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Denver Nuggets Practice Journal - March 11, 2019

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Michael Malone held little back as he criticized his players’ approach since the All-Star break

NBA: Oklahoma City Thunder at Denver Nuggets Isaiah J. Downing-USA TODAY Sports

“I showed 13 clips today,” Michael Malone told the media shortly after the Denver Nuggets concluded practice Monday morning. “And I told the guys before we watched—if anybody in here is sensitive, get up and leave now. It was very open, very honest, very direct about what a bad shot is, what a bad turnover is, and what selfish basketball looks like.”

While Malone has made it clear the neither he nor anyone on his staff is panicking after a rough stretch, he spent Monday’s media availability making it clear that his players’ approach since the All-Star break isn’t going to cut it.

The Nuggets are 6-4 in their last ten games, but uncharacteristically disjointed performances against Utah and Golden State have left a small cloud hovering over this team. They don’t look quite like themselves and their head coach lamented their shot selection, implying heavily that it’s been poisoned by selfish basketball.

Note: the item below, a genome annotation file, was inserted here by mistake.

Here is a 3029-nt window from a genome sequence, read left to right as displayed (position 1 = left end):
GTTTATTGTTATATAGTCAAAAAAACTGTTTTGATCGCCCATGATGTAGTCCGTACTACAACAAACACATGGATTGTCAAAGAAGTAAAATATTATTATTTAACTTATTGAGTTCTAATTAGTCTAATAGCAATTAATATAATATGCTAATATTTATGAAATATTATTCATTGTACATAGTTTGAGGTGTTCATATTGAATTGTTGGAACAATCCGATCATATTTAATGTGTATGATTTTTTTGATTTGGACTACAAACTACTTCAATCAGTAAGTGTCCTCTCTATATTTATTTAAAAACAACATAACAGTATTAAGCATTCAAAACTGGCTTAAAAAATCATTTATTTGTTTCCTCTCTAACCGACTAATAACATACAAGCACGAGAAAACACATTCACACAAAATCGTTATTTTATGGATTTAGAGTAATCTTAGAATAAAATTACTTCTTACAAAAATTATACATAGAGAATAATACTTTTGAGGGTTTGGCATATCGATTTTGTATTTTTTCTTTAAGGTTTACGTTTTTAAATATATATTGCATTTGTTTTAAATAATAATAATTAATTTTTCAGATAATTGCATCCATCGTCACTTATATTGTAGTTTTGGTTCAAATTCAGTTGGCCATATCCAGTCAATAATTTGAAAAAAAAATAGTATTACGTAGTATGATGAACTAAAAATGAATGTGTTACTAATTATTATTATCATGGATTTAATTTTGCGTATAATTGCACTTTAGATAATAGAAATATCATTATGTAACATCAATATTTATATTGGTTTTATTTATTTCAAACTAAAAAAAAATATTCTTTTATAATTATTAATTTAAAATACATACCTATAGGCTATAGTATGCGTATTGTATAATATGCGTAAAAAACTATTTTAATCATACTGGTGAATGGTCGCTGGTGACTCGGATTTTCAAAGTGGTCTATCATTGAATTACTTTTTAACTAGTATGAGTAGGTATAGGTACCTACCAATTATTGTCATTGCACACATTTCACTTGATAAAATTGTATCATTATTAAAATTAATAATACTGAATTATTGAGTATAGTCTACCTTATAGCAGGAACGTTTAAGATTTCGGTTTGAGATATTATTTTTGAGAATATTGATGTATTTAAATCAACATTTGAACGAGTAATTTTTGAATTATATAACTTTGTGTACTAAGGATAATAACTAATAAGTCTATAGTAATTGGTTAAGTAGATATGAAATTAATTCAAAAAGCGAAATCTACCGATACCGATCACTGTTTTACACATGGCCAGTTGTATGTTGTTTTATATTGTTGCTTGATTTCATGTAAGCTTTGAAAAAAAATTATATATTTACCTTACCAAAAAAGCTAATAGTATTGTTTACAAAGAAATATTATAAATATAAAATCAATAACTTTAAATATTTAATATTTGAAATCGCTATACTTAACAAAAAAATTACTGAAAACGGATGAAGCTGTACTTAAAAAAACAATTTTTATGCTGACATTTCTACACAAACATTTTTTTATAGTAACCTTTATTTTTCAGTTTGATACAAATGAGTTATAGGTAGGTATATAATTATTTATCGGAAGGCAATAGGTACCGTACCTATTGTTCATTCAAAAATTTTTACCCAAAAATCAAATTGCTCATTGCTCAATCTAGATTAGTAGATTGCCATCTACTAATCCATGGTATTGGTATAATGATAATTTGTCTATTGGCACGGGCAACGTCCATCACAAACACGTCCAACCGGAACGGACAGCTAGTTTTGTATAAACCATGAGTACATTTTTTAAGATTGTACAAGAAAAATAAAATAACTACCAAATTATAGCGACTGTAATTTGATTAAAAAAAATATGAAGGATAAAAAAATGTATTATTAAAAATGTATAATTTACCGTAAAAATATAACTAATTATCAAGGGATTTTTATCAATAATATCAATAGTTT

“No, I don’t think it’s any (external factor),” Malone responded quickly when asked if the two-seed Nuggets now have a target on their back. “I think it’s us getting away from playing the way we’ve played all season long.”

Since training camp began in late September, Malone has been preaching a message of togetherness, insisting that this team plays at their best when they’re playing for the right reasons.

“This team doesn’t just play with each other,” Malone told the media in San Diego. “They play for each other.”

We’ve heard that latter phrase countless times in the 2018-19 campaign, and Denver’s inability to play their brand of basketball was the theme of both Monday’s practice and media session.

“We watched film, talked about where we are, talked about what’s in front of us,” Malone told reporters when asked to summarize the day’s efforts. “Then (we) came up here, got up-and-down, played some five-on-five, and really stressed ball movement, drive-and-kick, playing for each other and getting back to being that unselfish team—which is when we are at our best.”

The Nuggets have a bit of a runway ahead of them as they seek to level out before the real test begins, but their head coach made it clear that they won’t enter the playoffs in peak form if they don’t amend their approach.

Denver must get back to playing Nuggets basketball. They must get back to playing for each other.